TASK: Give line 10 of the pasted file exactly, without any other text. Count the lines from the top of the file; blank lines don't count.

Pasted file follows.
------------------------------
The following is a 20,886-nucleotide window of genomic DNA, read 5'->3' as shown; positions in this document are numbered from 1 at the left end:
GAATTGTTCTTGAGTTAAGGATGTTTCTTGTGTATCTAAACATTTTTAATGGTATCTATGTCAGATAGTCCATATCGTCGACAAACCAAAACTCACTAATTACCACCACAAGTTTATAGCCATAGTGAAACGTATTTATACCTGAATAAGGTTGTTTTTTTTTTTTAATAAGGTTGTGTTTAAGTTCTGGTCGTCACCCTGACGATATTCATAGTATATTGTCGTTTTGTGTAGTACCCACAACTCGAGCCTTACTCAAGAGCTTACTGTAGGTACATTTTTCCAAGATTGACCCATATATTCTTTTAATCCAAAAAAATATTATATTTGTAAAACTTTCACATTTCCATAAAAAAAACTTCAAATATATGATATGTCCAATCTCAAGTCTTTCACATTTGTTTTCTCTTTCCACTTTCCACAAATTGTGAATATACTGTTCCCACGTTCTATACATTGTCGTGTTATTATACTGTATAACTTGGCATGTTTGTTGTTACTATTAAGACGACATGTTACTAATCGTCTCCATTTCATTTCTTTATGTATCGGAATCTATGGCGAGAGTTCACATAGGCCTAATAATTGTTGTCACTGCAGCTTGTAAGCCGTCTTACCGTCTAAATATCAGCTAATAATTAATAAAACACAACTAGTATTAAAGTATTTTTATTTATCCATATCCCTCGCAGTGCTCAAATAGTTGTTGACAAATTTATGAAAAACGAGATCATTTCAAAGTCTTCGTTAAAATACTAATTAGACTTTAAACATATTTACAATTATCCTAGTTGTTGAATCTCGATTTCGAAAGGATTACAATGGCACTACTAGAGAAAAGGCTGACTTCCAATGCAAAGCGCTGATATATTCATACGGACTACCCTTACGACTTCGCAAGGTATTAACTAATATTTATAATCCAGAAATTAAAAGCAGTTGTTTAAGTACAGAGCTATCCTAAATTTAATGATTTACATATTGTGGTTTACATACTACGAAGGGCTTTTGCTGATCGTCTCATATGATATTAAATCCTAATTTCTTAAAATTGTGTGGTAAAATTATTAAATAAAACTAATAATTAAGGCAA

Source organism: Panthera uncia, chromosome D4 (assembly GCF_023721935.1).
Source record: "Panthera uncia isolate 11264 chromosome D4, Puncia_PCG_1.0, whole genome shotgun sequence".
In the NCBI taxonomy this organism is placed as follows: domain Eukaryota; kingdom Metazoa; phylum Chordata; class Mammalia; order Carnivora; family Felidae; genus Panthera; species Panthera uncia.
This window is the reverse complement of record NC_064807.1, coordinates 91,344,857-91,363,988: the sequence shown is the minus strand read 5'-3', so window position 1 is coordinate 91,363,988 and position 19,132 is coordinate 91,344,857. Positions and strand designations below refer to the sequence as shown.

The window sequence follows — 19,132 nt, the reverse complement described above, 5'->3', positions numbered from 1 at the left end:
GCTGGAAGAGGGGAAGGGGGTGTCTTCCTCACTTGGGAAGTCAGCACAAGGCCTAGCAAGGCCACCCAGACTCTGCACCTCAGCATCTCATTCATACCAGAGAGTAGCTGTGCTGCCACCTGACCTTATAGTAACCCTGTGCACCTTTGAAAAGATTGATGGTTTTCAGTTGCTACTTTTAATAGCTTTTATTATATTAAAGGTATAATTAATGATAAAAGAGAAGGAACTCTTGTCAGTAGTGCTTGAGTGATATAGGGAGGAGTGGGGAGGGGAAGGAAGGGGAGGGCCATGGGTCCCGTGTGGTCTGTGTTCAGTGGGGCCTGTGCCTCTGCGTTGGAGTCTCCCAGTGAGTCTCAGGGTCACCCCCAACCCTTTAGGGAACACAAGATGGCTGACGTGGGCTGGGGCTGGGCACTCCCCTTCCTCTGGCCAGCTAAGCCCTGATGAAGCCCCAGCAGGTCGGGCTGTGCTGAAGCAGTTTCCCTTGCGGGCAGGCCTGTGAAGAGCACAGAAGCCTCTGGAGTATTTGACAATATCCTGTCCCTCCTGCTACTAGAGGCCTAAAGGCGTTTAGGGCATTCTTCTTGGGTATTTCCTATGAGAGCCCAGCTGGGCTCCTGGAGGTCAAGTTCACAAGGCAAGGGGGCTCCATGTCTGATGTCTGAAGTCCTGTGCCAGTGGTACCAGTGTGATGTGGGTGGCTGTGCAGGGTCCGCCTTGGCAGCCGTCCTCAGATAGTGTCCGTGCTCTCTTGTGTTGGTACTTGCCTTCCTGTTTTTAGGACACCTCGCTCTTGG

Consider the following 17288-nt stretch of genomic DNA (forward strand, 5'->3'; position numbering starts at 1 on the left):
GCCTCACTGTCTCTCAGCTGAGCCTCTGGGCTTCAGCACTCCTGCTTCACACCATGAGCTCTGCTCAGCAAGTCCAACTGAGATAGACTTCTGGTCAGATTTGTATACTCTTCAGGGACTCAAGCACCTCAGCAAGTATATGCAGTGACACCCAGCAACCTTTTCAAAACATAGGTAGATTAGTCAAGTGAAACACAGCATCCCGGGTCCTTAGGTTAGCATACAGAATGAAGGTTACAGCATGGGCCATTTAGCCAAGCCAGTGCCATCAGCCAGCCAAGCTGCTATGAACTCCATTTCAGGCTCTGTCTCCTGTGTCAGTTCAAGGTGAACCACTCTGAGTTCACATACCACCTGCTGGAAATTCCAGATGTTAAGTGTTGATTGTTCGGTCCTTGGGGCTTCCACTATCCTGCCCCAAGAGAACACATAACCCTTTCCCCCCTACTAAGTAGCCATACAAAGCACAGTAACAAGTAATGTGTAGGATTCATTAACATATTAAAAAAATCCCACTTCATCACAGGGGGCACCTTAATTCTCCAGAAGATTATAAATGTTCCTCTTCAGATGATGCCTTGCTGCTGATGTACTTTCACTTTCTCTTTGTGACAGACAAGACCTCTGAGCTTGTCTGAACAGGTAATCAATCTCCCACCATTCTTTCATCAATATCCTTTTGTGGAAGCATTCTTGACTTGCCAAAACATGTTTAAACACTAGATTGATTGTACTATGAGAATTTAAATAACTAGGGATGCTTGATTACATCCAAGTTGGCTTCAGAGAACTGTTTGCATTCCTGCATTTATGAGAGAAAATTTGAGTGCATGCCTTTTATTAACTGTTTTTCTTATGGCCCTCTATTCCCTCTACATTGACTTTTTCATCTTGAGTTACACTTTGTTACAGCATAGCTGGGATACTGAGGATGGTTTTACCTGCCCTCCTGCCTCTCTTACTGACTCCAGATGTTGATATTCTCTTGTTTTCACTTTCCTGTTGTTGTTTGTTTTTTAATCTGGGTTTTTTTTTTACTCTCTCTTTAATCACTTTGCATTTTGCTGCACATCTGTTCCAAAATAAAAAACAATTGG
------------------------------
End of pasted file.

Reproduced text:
GCCTCACTGTCTCTCAGCTGAGCCTCTGGGCTTCAGCACTCCTGCTTCACACCATGAGCTCTGCTCAGCAAGTCCAACTGAGATAGACTTCTGGTCAGATTTGTATACTCTTCAGGGACTCAAGCACCTCAGCAAGTATATGCAGTGACACCCAGCAACCTTTTCAAAACATAGGTAGATTAGTCAAGTGAAACACAGCATCCCGGGTCCTTAGGTTAGCATACAGAATGAAGGTTACAGCATGGGCCATTTAGCCAAGCCAGTGCCATCAGCCAGCCAAGCTGCTATGAACTCCATTTCAGGCTCTGTCTCCTGTGTCAGTTCAAGGTGAACCACTCTGAGTTCACATACCACCTGCTGGAAATTCCAGATGTTAAGTGTTGATTGTTCGGTCCTTGGGGCTTCCACTATCCTGCCCCAAGAGAACACATAACCCTTTCCCCCCTACTAAGTAGCCATACAAAGCACAGTAACAAGTAATGTGTAGGATTCATTAACATATTAAAAAAATCCCACTTCATCACAGGGGGCACCTTAATTCTCCAGAAGATTATAAATGTTCCTCTTCAGATGATGCCTTGCTGCTGATGTACTTTCACTTTCTCTTTGTGACAGACAAGACCTCTGAGCTTGTCTGAACAGGTAATCAATCTCCCACCATTCTTTCATCAATATCCTTTTGTGGAAGCATTCTTGACTTGCCAAAACATGTTTAAACACTAGATTGATTGTACTATGAGAATTTAAATAACTAGGGATGCTTGATTACATCCAAGTTGGCTTCAGAGAACTGTTTGCATTCCTGCATTTATGAGAGAAAATTTGAGTGCATGCCTTTTATTAACTGTTTTTCTTATGGCCCTCTATTCCCTCTACATTGACTTTTTCATCTTGAGTTACACTTTGTTACAGCATAGCTGGGATACTGAGGATGGTTTTACCTGCCCTCCTGCCTCTCTTACTGACTCCAGATGTTGATATTCTCTTGTTTTCACTTTCCTGTTGTTGTTTGTTTTTTAATCTGGGTTTTTTTTTTACTCTCTCTTTAATCACTTTGCATTTTGCTGCACATCTGTTCCAAAATAAAAAACAATTGG